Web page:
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Voting ends for Assam polls

Braving incessant rains, people came out in large numbers to vote. Polling took place in 61 constituencies.

india Updated: Apr 11, 2006 16:39 IST
Agencies

Voting ended for the second and final phase of assembly elections on Monday in the northeastern state of Assam.

Polling took place in 61 of the state's 126 assembly constituencies.

Braving incessant rains, people came out in large numbers to vote. The elections were held amid tight security.

Till 3.00 pm, 40 to 45 per cent polling took place.

"The voting trend is encouraging despite rains in many places. There are no reports of any untoward incidents so far," an election official said.

About 8.2 million voters out of the 17.43 million electorate in Assam were eligible to cast their ballots. Voting took place in nearly 9,000 polling booths with some 60,000 election officials engaged for conducting the exercise.

There were 482 candidates in the fray.

Voting in the first phase of the two-stage elections ended on April 3 in 65 constituencies with an estimated 73.24 per cent voter turnout. There were 515 candidates in the first phase of elections.

A majority of the 61 assembly constituencies where polling took place during the day are in Muslim-dominated areas.

"In minority areas like South Salmara and Mancachar, the voting percentage is very high with people in large numbers queuing up in polling stations," the official said.

Muslims account for about 30 per cent of the state's 26 million people and are a deciding factor in at least 30 to 40 assembly seats.

"I came travelling by bus overnight from Jagun (a village about 450 km in eastern Assam) just to exercise my vote," Mohammed Rashid, a brick kiln worker, said.

The village of Kharupetia in northern Assam's Darrang district, about 85 km from the state's main city Guwahati, is a Muslim dominated area - most inhabitants being Bengali speaking settlers living on sandbars.

The battle lines were drawn between the Congress and the main opposition Asom Gana Parishad that was fighting the polls on the issue of illegal immigration into the state from Bangladesh. Congress currently holds 71 of the 126 seats.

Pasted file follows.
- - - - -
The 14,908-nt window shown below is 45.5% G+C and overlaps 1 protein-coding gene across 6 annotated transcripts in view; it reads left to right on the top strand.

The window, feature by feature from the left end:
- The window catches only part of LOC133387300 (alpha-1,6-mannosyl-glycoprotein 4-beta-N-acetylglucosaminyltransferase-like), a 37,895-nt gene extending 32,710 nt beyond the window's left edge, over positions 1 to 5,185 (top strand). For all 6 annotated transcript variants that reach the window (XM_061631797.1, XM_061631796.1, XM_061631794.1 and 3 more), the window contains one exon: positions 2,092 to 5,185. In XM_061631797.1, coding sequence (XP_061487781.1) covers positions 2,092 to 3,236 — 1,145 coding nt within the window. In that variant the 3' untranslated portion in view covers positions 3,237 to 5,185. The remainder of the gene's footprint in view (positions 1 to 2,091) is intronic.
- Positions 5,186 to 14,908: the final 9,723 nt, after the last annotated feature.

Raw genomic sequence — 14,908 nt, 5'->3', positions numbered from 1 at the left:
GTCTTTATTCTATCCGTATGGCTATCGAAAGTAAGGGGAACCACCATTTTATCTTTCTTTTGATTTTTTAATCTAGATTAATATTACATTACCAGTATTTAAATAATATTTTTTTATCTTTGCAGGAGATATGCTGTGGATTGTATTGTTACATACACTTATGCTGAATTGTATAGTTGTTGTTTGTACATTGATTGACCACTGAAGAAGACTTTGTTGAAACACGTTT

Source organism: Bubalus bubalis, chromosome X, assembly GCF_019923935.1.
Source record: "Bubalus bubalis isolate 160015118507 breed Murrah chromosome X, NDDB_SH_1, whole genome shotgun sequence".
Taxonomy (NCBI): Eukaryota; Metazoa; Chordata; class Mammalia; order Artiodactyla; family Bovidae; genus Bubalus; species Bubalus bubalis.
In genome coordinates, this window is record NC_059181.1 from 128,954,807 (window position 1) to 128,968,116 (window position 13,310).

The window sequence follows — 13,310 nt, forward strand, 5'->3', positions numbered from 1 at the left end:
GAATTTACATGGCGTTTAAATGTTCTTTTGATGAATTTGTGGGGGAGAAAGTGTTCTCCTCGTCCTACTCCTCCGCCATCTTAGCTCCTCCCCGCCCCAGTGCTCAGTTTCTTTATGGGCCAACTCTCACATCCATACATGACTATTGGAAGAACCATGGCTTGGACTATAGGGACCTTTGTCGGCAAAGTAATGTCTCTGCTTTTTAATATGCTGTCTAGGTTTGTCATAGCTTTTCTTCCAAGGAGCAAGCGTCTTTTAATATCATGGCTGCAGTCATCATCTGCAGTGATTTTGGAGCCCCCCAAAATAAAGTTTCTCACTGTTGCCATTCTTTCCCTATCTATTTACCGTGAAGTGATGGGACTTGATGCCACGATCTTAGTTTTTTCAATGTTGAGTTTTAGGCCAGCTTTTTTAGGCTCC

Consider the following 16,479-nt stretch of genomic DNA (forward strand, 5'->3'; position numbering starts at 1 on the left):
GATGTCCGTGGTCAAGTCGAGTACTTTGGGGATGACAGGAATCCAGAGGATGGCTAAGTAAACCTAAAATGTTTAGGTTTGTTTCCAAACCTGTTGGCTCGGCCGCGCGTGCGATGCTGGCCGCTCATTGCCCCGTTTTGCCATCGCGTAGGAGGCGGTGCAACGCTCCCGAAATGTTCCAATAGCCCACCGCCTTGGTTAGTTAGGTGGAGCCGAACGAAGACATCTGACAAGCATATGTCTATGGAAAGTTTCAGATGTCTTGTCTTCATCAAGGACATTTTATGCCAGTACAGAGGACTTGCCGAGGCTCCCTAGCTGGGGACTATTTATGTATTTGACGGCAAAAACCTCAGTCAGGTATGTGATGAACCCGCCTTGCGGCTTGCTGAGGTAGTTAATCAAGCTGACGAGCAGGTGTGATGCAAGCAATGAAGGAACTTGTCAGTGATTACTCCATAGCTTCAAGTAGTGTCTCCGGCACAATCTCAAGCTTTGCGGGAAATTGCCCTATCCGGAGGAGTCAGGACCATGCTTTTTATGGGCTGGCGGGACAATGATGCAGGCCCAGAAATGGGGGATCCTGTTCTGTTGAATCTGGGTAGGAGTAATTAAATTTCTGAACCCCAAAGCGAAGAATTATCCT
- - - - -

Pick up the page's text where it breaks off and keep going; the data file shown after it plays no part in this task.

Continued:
The Bharatiya Janata Party (BJP) and the newly floated Asom United Democratic Front (AUDF), a Muslim based party, were the other two major players. The AUDF was trying to become the new messiah of the Muslim minority.

The authorities deployed nearly 50,000 police and paramilitary troopers for the polls. Unlike in the past there had been no incidents of rebel attacks in the run-up to the elections this time.

The changed climate is generally attributed to a desire for peace by a vast majority of the people and a concerted government drive to end the insurgency that has claimed 10,000 lives in the past two decades.

In the past, political parties used to tell candidates not to campaign after dusk for fear of attacks by outlawed separatist groups. Fear would grip candidates and their supporters, including polling officials, during elections with militant groups like the outlawed United Liberation Front of Asom (ULFA), the National Democratic Front of Bodoland (NDFB), and the Bodo Liberation Tigers (BLT) wreaking havoc.

But the ULFA formed a group of local community leaders to initiate peace talks with New Delhi last year. Two rounds of talks have already been held and ULFA has said it will not "interfere" in the polls this time.

The NDFB too declared a ceasefire last year, while the BLT has signed a peace accord with the Centre.